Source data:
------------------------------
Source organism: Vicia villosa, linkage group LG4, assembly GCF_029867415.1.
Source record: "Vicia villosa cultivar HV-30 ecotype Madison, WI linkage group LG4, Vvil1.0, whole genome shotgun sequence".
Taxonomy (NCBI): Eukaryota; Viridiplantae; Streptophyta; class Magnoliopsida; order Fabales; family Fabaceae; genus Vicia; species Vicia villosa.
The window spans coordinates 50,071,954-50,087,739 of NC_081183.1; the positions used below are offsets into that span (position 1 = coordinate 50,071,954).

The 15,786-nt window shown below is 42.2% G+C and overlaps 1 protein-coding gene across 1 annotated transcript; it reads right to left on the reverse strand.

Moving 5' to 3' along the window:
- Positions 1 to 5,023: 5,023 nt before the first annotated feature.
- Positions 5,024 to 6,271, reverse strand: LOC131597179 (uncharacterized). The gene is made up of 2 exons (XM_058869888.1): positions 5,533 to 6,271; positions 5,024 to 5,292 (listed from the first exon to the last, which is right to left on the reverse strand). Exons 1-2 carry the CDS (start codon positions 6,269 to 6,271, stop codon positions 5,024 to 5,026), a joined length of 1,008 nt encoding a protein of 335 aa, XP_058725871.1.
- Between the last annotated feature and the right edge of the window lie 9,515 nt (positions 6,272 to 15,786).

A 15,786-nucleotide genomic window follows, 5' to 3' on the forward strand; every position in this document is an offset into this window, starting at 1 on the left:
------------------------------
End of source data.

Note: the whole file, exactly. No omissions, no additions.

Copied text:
Source organism: Vicia villosa, linkage group LG4, assembly GCF_029867415.1.
Source record: "Vicia villosa cultivar HV-30 ecotype Madison, WI linkage group LG4, Vvil1.0, whole genome shotgun sequence".
Taxonomy (NCBI): Eukaryota; Viridiplantae; Streptophyta; class Magnoliopsida; order Fabales; family Fabaceae; genus Vicia; species Vicia villosa.
The window spans coordinates 50,071,954-50,087,739 of NC_081183.1; the positions used below are offsets into that span (position 1 = coordinate 50,071,954).

The 15,786-nt window shown below is 42.2% G+C and overlaps 1 protein-coding gene across 1 annotated transcript; it reads right to left on the reverse strand.

Moving 5' to 3' along the window:
- Positions 1 to 5,023: 5,023 nt before the first annotated feature.
- Positions 5,024 to 6,271, reverse strand: LOC131597179 (uncharacterized). The gene is made up of 2 exons (XM_058869888.1): positions 5,533 to 6,271; positions 5,024 to 5,292 (listed from the first exon to the last, which is right to left on the reverse strand). Exons 1-2 carry the CDS (start codon positions 6,269 to 6,271, stop codon positions 5,024 to 5,026), a joined length of 1,008 nt encoding a protein of 335 aa, XP_058725871.1.
- Between the last annotated feature and the right edge of the window lie 9,515 nt (positions 6,272 to 15,786).

A 15,786-nucleotide genomic window follows, 5' to 3' on the forward strand; every position in this document is an offset into this window, starting at 1 on the left: